2021-04-09Zeitschriftenartikel DOI: 10.3389/fncir.2021.639900
Freely Behaving Mice Can Brake and Turn During Optogenetic Stimulation of the Mesencephalic Locomotor Region
Kultur-, Sozial- und Bildungswissenschaftliche Fakultät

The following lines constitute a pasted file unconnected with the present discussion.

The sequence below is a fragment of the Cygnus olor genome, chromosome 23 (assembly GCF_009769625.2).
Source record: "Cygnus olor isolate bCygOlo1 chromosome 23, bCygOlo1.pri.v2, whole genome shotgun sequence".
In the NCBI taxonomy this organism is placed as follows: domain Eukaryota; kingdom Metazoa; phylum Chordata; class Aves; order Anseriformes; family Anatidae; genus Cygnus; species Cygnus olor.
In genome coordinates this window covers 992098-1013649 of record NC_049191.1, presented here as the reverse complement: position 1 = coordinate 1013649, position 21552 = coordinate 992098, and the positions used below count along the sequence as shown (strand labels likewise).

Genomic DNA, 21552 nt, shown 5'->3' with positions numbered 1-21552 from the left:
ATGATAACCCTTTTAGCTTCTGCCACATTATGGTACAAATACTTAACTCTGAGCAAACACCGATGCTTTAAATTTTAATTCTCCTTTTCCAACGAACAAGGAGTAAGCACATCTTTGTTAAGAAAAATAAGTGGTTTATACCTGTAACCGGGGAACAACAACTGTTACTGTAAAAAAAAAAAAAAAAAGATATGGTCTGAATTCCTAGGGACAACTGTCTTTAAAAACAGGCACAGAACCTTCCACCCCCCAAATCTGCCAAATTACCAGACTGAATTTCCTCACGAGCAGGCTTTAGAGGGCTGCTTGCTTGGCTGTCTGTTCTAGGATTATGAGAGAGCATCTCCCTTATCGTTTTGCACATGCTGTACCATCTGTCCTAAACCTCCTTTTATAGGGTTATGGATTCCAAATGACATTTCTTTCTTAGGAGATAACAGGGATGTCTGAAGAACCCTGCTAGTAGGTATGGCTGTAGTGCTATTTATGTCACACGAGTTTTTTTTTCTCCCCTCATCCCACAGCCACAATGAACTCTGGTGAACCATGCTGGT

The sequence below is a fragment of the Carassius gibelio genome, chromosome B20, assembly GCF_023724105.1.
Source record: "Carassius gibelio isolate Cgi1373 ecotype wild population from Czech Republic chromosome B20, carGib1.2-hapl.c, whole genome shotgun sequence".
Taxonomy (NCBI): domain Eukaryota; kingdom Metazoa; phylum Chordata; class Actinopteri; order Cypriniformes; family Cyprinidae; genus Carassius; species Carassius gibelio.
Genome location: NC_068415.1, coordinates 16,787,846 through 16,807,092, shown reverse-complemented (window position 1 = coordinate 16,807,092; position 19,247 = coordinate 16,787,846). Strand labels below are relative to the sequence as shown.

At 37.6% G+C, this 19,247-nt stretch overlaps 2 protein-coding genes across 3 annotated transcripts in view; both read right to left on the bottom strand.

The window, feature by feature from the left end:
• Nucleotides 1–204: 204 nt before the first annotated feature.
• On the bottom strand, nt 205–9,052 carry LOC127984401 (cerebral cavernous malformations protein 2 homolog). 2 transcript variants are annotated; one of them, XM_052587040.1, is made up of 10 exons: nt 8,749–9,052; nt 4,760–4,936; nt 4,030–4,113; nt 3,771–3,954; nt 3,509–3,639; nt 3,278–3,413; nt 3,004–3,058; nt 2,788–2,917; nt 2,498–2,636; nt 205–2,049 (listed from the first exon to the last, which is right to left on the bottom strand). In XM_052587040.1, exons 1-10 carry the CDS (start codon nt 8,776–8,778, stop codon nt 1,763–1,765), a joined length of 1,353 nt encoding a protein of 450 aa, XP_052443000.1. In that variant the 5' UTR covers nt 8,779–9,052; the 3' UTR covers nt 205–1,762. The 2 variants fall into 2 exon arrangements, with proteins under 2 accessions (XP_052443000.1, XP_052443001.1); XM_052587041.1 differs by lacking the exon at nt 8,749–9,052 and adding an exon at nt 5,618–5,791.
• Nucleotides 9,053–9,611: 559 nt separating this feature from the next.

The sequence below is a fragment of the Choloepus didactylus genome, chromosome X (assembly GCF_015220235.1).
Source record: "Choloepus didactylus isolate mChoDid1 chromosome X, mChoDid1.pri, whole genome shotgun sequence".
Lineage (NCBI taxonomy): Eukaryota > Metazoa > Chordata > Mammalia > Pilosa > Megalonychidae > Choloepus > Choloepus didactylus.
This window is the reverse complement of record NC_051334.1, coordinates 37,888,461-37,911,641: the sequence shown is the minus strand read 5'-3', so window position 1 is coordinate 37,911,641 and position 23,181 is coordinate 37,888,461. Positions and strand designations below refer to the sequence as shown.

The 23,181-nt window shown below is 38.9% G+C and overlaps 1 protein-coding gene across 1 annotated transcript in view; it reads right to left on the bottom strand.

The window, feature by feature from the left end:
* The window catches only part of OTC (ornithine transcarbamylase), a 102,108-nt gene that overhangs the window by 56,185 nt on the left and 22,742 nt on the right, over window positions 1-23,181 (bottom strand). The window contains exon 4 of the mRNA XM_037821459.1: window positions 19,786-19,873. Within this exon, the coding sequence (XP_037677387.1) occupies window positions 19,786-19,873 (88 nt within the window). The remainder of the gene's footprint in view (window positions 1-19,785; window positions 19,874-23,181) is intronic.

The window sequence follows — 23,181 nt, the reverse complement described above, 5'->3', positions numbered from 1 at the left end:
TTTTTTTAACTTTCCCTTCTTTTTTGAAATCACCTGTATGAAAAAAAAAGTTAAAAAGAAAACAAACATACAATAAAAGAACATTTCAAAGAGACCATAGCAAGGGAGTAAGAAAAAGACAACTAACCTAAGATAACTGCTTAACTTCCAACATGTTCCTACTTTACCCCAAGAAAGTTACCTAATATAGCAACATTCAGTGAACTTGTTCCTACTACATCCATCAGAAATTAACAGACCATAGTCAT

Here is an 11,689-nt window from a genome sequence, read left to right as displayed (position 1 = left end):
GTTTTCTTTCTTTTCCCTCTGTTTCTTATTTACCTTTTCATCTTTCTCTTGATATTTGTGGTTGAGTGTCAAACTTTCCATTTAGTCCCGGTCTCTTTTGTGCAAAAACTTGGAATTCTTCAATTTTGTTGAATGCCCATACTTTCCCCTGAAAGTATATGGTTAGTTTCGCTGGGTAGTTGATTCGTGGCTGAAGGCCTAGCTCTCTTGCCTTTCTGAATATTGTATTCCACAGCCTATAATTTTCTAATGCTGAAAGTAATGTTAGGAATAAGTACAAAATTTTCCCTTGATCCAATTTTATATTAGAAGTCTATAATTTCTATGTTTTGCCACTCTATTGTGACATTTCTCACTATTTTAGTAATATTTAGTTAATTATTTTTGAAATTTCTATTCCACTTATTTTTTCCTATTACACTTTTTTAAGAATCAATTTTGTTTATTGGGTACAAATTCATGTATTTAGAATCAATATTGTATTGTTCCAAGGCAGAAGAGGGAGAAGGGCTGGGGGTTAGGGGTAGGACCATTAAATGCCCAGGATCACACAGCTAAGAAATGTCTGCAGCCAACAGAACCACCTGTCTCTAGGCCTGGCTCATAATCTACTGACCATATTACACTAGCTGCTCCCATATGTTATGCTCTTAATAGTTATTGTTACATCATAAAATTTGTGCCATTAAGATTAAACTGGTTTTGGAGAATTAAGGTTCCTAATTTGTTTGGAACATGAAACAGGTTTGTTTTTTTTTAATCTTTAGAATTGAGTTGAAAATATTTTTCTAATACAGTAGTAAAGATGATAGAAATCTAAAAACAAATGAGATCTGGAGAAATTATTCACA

A key function of the mesencephalic locomotor region (MLR) is to control the speed of forward symmetrical locomotor movements. However, the ability of freely moving mammals to integrate environmental cues to brake and turn during MLR stimulation is poorly documented. Here, we investigated whether freely behaving mice could brake or turn, based on environmental cues during MLR stimulation. We photostimulated the cuneiform nucleus (part of the MLR) in mice expressing channelrhodopsin in Vglut2-positive neurons in a Cre-dependent manner (Vglut2-ChR2-EYFP) using optogenetics. We detected locomotor movements using deep learning. We used patch-clamp recordings to validate the functional expression of channelrhodopsin and neuroanatomy to visualize the stimulation sites. In the linear corridor, gait diagram and limb kinematics were similar during spontaneous and optogenetic-evoked locomotion. In the open-field arena, optogenetic stimulation of the MLR evoked locomotion, and increasing laser power increased locomotor speed. Mice could brake and make sharp turns (~90°) when approaching a corner during MLR stimulation in the open-field arena. The speed during the turn was scaled with the speed before the turn, and with the turn angle. Patch-clamp recordings in Vglut2-ChR2-EYFP mice show that blue light evoked short-latency spiking in MLR neurons. Our results strengthen the idea that different brainstem neurons convey braking/turning and MLR speed commands in mammals. Our study also shows that Vglut2-positive neurons of the cuneiform nucleus are a relevant target to increase locomotor activity without impeding the ability to brake and turn when approaching obstacles, thus ensuring smooth and adaptable navigation. Our observations may have clinical relevance since cuneiform nucleus stimulation is increasingly considered to improve locomotion function in pathological states such as Parkinson’s disease, spinal cord injury, or stroke.